• Your doctor uses clinical judgment, incorporating the best research, his/her knowledge and experience, to present you with treatment options.
  • Making decisions based on what has been proven to work helps ensure that you and your health professional choose the most effective and beneficial treatment for you.  Understanding what works most effectively helps spend your health care resources wisely and benefits everyone.

 

Ask your doctor or other health care professional about how you can decide together what is the best medical treatment for you.

Patients and doctors need to engage in a dialogue about making the best medical treatment decisions.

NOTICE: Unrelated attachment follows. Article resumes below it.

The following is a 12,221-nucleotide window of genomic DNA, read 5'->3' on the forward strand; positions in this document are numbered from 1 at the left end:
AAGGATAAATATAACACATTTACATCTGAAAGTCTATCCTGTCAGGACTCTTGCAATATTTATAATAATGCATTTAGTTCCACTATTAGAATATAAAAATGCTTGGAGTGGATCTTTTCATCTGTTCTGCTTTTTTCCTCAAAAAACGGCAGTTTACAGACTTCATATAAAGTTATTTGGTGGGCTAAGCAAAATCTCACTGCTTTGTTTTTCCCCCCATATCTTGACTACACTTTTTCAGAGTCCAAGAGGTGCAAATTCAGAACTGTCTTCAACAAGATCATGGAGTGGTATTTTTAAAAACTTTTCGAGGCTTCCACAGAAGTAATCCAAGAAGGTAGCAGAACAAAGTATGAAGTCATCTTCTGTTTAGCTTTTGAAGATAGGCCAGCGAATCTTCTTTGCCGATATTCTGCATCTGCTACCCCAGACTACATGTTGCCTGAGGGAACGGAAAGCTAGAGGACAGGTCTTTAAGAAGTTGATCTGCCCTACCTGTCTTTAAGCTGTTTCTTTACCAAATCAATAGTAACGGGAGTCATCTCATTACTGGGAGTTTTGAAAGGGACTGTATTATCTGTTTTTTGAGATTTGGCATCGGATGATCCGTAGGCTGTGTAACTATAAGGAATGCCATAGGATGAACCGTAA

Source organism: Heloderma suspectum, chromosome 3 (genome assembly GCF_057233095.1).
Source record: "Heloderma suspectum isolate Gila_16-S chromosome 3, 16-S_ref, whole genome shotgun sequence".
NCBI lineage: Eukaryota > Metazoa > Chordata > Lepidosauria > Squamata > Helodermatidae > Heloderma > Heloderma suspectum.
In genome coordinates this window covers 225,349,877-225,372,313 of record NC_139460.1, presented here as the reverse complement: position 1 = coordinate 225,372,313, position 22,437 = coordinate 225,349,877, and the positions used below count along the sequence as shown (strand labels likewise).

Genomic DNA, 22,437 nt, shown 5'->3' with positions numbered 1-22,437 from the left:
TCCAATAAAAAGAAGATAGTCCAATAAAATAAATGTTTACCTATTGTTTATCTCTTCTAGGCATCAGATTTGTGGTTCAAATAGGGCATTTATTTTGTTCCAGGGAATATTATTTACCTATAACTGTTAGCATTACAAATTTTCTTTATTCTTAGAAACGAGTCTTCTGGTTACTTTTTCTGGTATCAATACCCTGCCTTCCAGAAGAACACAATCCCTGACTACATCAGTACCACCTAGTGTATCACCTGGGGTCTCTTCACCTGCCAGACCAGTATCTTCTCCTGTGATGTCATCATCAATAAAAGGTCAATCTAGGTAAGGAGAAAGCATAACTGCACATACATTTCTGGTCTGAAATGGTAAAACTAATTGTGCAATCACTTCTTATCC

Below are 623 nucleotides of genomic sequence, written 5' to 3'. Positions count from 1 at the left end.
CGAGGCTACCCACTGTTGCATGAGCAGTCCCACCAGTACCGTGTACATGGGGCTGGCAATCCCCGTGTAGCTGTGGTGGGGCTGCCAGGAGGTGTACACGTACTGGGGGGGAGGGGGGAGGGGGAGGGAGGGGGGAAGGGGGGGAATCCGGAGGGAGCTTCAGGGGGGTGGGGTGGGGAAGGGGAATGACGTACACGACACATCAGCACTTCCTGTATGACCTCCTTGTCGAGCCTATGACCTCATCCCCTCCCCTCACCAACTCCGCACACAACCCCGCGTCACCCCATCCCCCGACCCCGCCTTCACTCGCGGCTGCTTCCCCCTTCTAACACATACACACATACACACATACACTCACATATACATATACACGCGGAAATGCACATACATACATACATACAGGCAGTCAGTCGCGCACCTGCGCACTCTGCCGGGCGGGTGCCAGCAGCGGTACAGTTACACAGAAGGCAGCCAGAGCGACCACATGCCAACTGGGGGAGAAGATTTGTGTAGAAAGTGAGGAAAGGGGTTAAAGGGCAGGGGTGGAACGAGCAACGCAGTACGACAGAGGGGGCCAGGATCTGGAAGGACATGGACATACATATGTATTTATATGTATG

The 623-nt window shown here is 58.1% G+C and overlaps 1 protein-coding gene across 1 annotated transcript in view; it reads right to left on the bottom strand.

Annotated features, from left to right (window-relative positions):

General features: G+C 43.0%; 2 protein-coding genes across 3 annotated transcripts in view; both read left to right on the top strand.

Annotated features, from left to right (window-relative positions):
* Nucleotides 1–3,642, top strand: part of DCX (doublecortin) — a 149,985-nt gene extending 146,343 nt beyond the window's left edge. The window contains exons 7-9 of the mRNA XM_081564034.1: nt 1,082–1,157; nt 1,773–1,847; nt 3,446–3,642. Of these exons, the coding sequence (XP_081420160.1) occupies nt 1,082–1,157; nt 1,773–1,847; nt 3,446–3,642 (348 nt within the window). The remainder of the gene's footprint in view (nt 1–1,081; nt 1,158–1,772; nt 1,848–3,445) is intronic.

• Health care providers are working at bringing together the best available information about health care practices to create and implement programs that help people live healthier lives.
  • Health care providers have created specific care management programs for many diseases, including diabetes, asthma, congestive heart failure, coronary artery disease and depression.
    • Health care professionals stay up-to-date by using a computer system of well-tested medical research that can be used right in your doctor’s office.

 

Additional Resources about Evidence Based Medicine

To learn more about making health care decisions based on the best medical evidence, check the following resources for quality health information:

Cochrane Consumer Network.  This Web site is part of the Cochrane Collaboration, an international organization that aims to review all healthcare evidence and publishes the reviews electronically. The consumer network website summarizes the reviews for consumers.